Carrots accumulate and store two types of sugar -- fructose and glucose -- in their orange, edible roots. Although sugar has a bad reputation, simple sugars or monosaccharides including fructose and glucose, supply the body with essential energy. Carrots are an excellent source of nutrients including vitamin A -- integral to eye health -- and fiber.
One, large carrot -- 7 1/4 to 8 1/2 inches long -- contains roughly 3.4 grams of sugar, according to the U.S. Department of Agriculture National Nutrient Database. A half cup of sliced, cooked carrots has 2.69 grams of sugar.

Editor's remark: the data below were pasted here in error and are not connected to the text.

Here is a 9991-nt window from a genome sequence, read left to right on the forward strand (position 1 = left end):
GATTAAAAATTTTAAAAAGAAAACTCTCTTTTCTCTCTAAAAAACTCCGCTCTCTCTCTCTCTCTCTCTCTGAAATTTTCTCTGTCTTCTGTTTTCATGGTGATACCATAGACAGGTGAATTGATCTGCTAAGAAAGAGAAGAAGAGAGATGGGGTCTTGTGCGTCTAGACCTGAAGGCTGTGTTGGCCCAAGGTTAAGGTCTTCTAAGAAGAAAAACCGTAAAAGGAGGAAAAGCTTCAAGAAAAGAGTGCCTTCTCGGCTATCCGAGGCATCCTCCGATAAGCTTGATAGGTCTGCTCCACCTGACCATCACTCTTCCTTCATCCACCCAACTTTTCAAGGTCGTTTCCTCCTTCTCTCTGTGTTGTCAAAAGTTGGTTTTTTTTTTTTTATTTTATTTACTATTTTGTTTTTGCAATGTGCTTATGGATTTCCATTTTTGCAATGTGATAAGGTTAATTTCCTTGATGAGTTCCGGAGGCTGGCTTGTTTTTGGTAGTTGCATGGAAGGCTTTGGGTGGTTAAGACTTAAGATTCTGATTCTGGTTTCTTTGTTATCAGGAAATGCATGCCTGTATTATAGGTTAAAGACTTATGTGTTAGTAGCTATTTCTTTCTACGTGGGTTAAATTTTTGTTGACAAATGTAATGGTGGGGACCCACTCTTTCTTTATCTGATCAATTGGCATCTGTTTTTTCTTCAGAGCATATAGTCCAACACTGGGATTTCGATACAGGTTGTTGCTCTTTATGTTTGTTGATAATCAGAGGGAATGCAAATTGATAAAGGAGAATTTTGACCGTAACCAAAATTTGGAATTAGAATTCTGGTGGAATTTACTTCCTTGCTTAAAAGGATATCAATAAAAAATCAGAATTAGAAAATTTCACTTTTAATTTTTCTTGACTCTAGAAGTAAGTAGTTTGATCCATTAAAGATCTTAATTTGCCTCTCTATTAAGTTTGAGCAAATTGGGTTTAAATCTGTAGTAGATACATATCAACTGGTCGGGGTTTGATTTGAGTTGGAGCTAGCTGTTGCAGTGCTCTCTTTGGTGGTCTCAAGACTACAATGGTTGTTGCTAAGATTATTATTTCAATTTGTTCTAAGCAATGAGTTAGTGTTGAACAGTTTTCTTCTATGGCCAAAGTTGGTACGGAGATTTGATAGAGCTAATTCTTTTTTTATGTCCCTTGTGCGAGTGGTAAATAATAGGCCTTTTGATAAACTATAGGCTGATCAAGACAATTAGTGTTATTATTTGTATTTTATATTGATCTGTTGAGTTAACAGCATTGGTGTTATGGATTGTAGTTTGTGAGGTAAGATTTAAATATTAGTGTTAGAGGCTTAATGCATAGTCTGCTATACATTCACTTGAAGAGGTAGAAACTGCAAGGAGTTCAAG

Role of Dietary Sugars
Once absorbed by the intestines, fructose is transported to the liver where it is made into glucose. Glucose is your body's primary source of energy. Although parts of your body can use other sugars for energy, the brain, nerves and red blood cells are entirely dependent on glucose to function.
- Molecular Breeding: Molecular Tagging and Selection for Sugar Type in Carrot Roots Using Co-dominant, PCR-based Markers
- USDA National Nutrient Database: Carrots, Raw
- USDA National Nutrient Database: Carrots, Cooked, Boiled, Drained, Without Salt
- Oklahoma Cooperative Extension Service: Carbohydrates in the Diet